The truth about all those Confederate memorials? They weren’t put up during or even at the end of the Civil War. In fact they have nothing to do with the Civil War. They were mostly put up in the early decades of the 20th century, when lynching was at its horrific peak, when the Klan was enjoying a resurgence across the nation, and when Black Americans were being summarily stripped of every bit of freedom granted them by the 13th Amendment. Those memorials were weapons, meant to terrorize Black Americans and to remind them that things in fact had not changed. They were neither sweet nor sentimental. To the contrary, they were raw and, to their intended audience, unvarnished and unmistakable assertions of white power. White power. Where have we heard those words recently? Oh, yes. At the parade of golf carts in Florida that was in the news at the beginning of this very long week.
So, onto flesh. It’s helpful to understand what Paul meant by “the flesh.” We’ve been trained to associate flesh with sex. That’s not it. For flesh Paul used the Greek word sarx, as distinct from soma, or body. Both sarx and soma can be translated as body or flesh, but they’re not the same. The word for a resurrected, glorified body is soma. The human person properly understood is soma and spirit. Flesh as sarx refers to the body as fallen and not oriented to God; the body driven by earthly desires that if not controlled lead to sin. St. Ignatius included among these the desires for wealth, glory, and power. Which, not coincidentally, is what racism and slavery were and are about: Wealth for white Americans; glory in the form of dominion born of a claimed natural superiority; and political and economic power. As we do well to remember, slavery was primarily an economic institution: Unprincipled capitalism at its most destructive.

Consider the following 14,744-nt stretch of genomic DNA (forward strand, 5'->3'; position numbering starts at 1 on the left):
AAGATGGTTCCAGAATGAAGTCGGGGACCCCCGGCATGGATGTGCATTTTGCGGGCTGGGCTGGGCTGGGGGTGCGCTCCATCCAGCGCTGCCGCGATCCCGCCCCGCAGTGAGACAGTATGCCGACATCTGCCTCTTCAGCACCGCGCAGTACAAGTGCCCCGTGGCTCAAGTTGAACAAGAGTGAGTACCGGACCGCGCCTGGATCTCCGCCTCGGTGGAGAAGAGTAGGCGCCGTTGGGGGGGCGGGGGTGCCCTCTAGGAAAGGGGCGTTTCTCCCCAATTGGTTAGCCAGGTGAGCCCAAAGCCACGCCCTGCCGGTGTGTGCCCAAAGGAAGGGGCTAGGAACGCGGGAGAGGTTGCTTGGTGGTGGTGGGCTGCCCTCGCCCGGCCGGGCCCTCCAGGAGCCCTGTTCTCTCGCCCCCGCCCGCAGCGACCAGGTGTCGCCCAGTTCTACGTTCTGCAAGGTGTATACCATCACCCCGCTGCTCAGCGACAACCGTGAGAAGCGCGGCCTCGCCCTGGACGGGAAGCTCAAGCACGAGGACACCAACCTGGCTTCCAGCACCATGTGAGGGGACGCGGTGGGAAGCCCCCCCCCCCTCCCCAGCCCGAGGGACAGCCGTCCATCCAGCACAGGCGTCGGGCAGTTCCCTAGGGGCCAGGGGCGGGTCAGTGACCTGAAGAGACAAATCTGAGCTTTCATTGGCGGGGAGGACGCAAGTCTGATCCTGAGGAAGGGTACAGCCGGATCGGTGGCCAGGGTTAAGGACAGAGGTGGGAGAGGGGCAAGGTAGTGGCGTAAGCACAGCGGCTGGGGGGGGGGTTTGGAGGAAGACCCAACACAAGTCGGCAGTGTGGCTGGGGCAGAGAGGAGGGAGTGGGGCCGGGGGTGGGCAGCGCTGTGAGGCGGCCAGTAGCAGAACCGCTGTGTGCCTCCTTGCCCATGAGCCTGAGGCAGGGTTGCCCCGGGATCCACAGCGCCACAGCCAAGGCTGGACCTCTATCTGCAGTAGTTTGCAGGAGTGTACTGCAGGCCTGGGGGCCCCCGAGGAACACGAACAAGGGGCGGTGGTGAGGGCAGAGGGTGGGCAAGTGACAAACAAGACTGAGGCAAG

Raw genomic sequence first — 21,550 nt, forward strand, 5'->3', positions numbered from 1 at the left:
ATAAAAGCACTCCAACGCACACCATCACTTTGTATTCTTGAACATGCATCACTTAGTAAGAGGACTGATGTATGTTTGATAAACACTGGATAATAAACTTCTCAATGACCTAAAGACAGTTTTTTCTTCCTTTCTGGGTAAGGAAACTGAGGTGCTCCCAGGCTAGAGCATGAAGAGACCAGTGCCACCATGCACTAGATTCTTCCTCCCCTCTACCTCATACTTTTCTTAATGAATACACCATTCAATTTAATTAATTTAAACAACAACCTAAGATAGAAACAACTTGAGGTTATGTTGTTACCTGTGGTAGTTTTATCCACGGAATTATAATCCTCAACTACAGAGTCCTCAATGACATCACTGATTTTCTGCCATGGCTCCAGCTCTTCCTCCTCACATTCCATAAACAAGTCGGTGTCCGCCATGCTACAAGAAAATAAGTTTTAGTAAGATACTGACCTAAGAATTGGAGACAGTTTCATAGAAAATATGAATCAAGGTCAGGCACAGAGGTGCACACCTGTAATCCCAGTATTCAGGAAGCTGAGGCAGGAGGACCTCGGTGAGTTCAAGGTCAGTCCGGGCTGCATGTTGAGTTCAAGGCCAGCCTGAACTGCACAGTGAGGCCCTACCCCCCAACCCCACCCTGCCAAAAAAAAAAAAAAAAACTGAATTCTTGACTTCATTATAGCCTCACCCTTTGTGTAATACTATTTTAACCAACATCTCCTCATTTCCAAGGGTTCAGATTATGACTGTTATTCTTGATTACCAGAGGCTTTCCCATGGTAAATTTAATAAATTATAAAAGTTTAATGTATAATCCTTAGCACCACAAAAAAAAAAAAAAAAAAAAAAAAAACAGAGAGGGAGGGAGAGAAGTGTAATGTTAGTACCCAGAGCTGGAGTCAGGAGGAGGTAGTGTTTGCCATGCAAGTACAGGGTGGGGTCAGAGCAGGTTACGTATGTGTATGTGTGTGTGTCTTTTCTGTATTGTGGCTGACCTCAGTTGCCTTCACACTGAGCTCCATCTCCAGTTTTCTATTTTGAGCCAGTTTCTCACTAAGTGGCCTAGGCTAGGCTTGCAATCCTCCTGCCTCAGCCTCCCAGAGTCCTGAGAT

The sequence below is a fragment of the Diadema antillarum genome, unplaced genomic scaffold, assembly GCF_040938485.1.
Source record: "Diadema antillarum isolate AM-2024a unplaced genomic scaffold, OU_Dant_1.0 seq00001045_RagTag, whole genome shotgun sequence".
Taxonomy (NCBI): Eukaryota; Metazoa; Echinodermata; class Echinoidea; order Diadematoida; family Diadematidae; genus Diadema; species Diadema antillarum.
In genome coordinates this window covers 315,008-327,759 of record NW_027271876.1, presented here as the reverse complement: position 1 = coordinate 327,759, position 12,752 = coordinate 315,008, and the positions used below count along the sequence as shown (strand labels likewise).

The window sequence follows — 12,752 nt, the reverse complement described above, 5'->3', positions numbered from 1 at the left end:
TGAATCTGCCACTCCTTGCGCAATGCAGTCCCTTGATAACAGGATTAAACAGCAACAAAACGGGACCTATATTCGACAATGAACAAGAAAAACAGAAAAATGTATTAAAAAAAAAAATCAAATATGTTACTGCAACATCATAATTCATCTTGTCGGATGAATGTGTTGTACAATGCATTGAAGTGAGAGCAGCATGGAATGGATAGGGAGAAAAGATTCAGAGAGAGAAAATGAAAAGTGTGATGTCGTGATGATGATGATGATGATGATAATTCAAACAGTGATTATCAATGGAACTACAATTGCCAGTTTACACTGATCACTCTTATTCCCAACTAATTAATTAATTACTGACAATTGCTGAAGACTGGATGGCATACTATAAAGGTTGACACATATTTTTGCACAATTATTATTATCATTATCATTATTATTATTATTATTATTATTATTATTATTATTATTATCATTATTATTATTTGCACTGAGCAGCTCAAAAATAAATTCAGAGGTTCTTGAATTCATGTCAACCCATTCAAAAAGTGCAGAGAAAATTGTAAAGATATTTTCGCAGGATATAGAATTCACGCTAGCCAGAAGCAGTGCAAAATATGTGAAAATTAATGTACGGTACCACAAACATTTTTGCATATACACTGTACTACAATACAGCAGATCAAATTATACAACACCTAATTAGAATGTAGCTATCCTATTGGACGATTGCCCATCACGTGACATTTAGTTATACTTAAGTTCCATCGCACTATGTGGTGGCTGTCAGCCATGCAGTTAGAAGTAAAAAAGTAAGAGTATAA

Scripture has something to say about the love of wealth and the lust for earthly power. In opposition to these Scripture posits wisdom. In the New Testament, wisdom consists in knowing Jesus, the one who reveals God fully and completely. And the God Jesus reveals does not exist in splendid isolation but in relationship and in community. Which takes us back to the Trinity, which can seem to be little more than a theological abstraction, designed to confuse. Not so: the Trinity shows us that essential to the nature of God are relationship and community.